For Immediate Release - April 12, 2011

Commissioner of Insurance Approves Workers' Compensation Rate Agreement, Saving $65 Million for Businesses

Deal with Attorney General's Office holds rates at current levels, continues Patrick-Murray Administration's record of reducing insurance costs

BOSTON - April 12, 2011 - The Patrick-Murray Administration's Commissioner of Insurance Joseph G. Murphy has signed an agreement that holds workers' compensation rates at current levels, saving businesses $65 million in proposed increases.

The agreement between the Workers' Compensation Rating and Inspecting Bureau (WCRIB), the Division of Insurance's State Rating Bureau, and the Attorney General's Office holds rates at current levels until at least September 2012. The WCRIB had originally asked for an overall 6.6 percent increase.

"Our goal at the Division of Insurance is to make sure that these rates are fair, they protect workers, and that they do not overly burden employers," said Commissioner Murphy. "This agreement does all of those things."

Last year, an agreement with WCRIB cut overall rates 2.4 percent, instead of increasing them 4.5 percent as originally requested. That agreement also saved approximately $65 million in annual workers' compensation insurance premiums. Traditionally, WCRIB files rates proposals every two years, but last year's agreement included a required filing in the next year.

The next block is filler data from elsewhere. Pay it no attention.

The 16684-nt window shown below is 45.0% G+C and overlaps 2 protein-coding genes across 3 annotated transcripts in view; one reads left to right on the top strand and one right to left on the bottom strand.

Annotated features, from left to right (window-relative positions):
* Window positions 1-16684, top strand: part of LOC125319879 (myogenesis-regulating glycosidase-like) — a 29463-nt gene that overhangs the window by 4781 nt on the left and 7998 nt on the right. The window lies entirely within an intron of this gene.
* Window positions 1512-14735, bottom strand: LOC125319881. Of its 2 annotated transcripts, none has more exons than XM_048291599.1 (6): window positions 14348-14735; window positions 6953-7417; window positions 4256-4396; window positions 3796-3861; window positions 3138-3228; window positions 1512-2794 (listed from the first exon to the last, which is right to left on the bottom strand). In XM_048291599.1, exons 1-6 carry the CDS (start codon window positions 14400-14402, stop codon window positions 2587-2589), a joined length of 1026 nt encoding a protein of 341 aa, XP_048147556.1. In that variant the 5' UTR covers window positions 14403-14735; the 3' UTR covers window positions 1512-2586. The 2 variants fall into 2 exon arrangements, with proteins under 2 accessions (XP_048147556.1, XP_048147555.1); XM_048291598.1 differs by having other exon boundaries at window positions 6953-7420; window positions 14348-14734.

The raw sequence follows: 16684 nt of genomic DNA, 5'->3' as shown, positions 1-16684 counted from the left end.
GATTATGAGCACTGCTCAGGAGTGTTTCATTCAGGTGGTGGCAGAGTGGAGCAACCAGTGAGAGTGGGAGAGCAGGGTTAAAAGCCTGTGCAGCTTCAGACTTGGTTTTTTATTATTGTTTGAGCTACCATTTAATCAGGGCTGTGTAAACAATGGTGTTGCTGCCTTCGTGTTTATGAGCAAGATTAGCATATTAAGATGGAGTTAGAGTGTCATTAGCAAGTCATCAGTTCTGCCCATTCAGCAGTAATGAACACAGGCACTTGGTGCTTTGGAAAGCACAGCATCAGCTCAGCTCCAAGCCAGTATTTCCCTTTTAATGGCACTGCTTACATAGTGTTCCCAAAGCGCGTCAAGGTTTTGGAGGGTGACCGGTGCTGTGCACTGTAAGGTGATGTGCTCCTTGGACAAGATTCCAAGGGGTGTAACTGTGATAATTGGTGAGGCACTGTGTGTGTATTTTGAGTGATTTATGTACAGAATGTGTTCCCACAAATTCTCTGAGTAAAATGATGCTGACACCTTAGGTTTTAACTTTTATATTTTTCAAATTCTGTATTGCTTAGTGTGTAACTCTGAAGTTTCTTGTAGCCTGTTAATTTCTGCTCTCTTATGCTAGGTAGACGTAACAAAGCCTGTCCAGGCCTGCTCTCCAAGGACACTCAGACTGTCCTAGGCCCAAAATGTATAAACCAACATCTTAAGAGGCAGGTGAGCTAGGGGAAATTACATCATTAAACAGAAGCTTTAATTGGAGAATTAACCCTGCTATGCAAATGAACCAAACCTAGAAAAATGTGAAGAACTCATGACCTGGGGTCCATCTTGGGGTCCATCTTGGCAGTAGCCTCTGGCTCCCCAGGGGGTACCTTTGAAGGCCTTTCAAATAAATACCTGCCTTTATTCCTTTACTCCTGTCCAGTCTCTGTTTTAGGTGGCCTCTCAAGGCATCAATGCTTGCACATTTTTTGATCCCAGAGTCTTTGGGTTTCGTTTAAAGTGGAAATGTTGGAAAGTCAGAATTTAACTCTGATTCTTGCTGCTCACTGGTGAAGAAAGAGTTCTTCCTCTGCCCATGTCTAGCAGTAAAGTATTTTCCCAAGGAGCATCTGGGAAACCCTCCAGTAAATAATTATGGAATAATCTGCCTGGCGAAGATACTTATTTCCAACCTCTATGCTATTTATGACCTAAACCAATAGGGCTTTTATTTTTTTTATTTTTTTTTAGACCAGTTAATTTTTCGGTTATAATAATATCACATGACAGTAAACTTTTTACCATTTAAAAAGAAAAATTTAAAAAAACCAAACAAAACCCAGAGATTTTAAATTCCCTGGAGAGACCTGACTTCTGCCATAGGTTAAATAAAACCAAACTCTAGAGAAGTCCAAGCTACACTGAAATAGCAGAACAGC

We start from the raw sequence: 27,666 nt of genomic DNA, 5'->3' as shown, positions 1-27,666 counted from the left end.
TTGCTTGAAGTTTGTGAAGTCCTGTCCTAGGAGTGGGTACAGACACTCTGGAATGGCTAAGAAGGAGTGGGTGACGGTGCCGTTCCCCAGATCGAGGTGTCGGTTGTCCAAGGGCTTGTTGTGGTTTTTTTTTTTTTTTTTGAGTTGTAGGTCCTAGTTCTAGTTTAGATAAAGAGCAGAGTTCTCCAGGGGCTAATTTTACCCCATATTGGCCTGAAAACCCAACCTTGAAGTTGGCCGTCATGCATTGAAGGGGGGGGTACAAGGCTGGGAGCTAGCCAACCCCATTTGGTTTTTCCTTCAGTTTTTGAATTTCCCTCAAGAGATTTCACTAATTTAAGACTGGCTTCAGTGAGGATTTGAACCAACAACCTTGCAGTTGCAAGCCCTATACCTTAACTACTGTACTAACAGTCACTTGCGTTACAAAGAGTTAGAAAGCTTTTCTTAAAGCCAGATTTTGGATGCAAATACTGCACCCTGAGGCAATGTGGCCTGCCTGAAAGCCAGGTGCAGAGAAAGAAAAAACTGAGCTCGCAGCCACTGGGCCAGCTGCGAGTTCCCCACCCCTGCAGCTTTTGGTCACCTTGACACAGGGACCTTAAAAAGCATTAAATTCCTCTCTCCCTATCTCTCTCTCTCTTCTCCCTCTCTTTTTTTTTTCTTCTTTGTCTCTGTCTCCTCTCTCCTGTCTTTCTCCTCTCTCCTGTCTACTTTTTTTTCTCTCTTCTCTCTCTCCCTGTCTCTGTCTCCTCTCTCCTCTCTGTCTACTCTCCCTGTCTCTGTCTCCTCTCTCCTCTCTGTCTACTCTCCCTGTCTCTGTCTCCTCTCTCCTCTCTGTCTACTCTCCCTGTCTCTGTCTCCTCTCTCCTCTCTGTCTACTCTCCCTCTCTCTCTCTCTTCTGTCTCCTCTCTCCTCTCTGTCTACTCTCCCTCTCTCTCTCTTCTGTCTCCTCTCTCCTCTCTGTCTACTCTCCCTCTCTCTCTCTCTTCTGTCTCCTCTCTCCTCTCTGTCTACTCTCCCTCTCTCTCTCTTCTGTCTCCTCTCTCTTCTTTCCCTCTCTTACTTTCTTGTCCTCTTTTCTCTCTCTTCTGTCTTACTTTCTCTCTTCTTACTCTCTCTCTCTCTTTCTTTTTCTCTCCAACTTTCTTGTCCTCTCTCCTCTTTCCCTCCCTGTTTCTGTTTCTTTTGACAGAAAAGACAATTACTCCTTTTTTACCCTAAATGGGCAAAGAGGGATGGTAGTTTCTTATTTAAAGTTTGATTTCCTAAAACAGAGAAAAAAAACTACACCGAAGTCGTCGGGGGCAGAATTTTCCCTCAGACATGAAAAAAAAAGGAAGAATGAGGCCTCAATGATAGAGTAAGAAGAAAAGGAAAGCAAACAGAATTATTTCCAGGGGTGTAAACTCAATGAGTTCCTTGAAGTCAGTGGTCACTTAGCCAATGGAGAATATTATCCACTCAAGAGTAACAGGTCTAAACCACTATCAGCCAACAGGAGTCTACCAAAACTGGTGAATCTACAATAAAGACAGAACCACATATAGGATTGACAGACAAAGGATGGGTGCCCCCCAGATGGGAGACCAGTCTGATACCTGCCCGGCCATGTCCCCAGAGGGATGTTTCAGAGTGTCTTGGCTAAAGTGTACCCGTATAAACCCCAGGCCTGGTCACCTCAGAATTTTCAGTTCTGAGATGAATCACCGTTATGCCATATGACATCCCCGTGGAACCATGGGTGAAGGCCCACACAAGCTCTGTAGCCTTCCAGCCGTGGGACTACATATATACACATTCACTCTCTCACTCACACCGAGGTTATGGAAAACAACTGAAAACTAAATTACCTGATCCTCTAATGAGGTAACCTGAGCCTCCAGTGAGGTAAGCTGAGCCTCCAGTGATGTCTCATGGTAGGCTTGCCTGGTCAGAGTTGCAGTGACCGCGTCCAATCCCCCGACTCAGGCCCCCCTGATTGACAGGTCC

Holding down workers' compensation rates complements other efforts by the Patrick-Murray Administration to bring down insurance costs. The Administration's work to contain health insurance costs saved small businesses and working families $106 million in the last year. The three-year-old reform of auto insurance has delivered hundreds of millions of dollars in savings to drivers across the Commonwealth.

"This is good news for businesses in Massachusetts, particularly small businesses which are the engines of our ongoing economic recovery," said Barbara Anthony, the Undersecretary of the Office of Consumer Affairs and Business Regulation. "The Administration is committed to continued improvement of our business climate, allowing businesses to expand and develop new jobs."

The workers' compensation system was overhauled in 1991, with the focus on efficient claims management, workplace safety, and return-to-work programs. Rates have been cut 19.7 percent by the Patrick-Murray Administration, and studies by the Oregon Department of Consumer and Business Services have found Massachusetts have some of the lowest workers' compensation rates in the country.

Workers' compensation insurance provides coverage for lost wages, permanent injuries, and medical care for workers injured on the job. Massachusetts businesses are required to carry workers' compensation insurance. The Division of Insurance sets the rates through a rate-setting proceeding.

The Massachusetts Division of Insurance ( is an agency within the Office of Consumer Affairs and Business Regulation. Follow the Office at , its Consumer Connections Blog and at its Twitter feed, @Mass_Consumer.